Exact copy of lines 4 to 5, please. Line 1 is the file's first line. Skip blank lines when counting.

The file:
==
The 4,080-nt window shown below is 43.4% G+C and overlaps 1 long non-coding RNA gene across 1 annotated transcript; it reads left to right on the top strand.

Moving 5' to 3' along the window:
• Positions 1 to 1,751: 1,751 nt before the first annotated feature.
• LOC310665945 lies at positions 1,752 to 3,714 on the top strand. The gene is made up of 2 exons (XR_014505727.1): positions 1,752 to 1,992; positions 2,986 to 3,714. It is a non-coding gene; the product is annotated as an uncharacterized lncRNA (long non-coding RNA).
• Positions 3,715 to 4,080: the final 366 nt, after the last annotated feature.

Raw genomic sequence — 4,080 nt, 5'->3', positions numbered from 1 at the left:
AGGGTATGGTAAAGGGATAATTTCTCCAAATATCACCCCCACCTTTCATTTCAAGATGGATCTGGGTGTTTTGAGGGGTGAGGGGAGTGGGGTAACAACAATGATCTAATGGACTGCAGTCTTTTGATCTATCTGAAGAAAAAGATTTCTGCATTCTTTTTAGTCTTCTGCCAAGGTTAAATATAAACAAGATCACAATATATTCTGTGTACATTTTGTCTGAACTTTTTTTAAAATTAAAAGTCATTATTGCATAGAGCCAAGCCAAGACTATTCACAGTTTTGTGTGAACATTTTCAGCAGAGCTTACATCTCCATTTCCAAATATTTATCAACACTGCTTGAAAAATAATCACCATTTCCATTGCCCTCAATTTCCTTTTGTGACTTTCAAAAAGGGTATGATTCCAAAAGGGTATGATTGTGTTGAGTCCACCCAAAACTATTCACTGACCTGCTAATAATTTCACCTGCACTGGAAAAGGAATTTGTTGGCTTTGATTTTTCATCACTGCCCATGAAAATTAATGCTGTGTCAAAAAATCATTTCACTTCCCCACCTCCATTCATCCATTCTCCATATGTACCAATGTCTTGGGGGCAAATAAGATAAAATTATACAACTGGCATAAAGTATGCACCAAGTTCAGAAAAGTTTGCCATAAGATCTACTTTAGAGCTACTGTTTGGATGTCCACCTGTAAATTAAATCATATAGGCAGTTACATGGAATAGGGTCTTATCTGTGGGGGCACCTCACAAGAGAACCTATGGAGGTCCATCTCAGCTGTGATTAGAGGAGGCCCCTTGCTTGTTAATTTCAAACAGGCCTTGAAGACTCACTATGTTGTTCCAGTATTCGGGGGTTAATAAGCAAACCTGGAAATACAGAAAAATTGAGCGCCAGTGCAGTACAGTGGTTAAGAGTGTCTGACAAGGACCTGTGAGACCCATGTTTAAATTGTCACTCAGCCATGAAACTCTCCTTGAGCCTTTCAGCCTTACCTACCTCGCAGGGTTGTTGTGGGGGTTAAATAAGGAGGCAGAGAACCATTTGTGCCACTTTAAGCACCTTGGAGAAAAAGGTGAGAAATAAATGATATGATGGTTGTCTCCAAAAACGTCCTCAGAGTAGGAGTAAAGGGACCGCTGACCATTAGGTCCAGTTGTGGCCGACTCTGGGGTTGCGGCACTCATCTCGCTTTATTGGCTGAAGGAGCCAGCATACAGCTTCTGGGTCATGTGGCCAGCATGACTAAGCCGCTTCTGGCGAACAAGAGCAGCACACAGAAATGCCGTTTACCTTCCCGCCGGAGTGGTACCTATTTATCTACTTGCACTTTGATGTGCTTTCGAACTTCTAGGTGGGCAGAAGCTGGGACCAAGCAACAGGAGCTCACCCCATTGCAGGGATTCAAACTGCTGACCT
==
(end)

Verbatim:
• LOC310665945 lies at positions 1,752 to 3,714 on the top strand. The gene is made up of 2 exons (XR_014505727.1): positions 1,752 to 1,992; positions 2,986 to 3,714. It is a non-coding gene; the product is annotated as an uncharacterized lncRNA (long non-coding RNA).
• Positions 3,715 to 4,080: the final 366 nt, after the last annotated feature.